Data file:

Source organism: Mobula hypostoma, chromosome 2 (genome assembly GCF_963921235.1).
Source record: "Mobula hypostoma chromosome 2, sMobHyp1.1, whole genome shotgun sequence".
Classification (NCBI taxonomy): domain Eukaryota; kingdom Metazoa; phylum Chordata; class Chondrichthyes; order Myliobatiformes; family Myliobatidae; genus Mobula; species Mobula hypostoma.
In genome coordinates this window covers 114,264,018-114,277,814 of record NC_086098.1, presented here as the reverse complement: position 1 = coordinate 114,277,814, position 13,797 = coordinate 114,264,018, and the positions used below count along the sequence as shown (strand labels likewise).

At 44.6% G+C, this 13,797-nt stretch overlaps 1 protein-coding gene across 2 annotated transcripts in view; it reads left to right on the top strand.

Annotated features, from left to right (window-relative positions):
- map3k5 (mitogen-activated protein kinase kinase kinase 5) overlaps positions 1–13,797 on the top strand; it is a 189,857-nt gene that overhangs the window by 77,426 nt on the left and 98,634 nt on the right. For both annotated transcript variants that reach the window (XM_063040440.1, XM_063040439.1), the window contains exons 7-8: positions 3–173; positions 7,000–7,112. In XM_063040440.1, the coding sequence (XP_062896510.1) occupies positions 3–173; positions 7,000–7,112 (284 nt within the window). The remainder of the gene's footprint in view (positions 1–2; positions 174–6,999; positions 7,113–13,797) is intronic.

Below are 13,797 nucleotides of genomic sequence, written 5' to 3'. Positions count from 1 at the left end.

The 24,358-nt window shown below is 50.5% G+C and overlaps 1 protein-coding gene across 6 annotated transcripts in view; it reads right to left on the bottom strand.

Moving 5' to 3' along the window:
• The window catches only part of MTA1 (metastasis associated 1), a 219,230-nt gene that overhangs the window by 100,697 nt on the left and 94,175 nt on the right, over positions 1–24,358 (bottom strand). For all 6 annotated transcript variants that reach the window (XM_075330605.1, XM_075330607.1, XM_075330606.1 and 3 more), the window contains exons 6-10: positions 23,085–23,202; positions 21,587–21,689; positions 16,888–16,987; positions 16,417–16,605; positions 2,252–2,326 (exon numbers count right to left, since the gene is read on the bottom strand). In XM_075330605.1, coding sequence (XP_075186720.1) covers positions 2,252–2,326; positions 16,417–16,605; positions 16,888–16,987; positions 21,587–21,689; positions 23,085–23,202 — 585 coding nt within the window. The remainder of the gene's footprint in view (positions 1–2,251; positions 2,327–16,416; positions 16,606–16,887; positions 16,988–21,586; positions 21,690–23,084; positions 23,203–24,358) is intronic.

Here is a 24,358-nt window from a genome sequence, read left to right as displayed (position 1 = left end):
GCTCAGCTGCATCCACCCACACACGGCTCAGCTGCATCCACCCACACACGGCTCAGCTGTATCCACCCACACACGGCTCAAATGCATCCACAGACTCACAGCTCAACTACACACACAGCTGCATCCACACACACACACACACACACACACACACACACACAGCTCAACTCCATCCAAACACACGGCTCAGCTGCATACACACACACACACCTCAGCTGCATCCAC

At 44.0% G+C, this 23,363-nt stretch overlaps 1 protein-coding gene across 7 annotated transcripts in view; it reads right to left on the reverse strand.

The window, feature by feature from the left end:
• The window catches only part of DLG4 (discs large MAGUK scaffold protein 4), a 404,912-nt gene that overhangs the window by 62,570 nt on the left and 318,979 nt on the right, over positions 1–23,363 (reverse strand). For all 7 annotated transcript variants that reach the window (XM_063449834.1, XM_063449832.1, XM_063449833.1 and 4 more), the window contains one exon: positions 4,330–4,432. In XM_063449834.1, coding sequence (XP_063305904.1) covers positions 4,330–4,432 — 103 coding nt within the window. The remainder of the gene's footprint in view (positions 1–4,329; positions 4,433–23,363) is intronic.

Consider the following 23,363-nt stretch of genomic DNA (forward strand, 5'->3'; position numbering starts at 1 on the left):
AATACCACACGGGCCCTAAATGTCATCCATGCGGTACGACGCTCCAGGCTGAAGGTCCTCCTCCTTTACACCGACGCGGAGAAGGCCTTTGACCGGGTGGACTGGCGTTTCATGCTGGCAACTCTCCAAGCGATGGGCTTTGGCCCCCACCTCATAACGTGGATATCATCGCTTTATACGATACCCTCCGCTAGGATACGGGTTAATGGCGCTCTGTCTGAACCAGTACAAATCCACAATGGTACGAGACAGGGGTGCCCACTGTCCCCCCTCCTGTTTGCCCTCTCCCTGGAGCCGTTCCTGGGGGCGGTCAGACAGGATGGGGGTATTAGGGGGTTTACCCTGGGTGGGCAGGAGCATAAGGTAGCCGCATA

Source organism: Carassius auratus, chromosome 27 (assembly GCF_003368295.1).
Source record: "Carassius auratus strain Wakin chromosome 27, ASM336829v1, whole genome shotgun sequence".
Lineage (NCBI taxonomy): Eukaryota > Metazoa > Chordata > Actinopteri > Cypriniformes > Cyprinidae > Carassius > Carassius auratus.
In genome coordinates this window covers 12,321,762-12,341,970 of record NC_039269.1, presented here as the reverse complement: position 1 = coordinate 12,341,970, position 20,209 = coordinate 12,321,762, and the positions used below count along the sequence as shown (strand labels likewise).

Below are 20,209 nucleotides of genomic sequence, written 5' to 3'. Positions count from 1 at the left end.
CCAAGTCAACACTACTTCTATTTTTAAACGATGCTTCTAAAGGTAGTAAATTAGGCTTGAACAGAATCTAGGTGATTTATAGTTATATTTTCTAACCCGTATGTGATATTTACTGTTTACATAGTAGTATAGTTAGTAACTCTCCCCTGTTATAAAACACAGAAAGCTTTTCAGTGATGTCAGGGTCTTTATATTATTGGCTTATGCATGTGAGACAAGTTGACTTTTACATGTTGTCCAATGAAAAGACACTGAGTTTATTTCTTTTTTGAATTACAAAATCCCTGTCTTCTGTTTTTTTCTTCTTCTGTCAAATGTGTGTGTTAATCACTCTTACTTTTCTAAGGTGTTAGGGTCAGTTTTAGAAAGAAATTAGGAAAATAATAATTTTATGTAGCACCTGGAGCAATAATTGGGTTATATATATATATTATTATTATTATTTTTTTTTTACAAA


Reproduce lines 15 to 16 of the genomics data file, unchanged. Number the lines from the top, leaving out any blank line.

The window, feature by feature from the left end:
• The window catches only part of DLG4 (discs large MAGUK scaffold protein 4), a 404,912-nt gene that overhangs the window by 62,570 nt on the left and 318,979 nt on the right, over positions 1–23,363 (reverse strand). For all 7 annotated transcript variants that reach the window (XM_063449834.1, XM_063449832.1, XM_063449833.1 and 4 more), the window contains one exon: positions 4,330–4,432. In XM_063449834.1, coding sequence (XP_063305904.1) covers positions 4,330–4,432 — 103 coding nt within the window. The remainder of the gene's footprint in view (positions 1–4,329; positions 4,433–23,363) is intronic.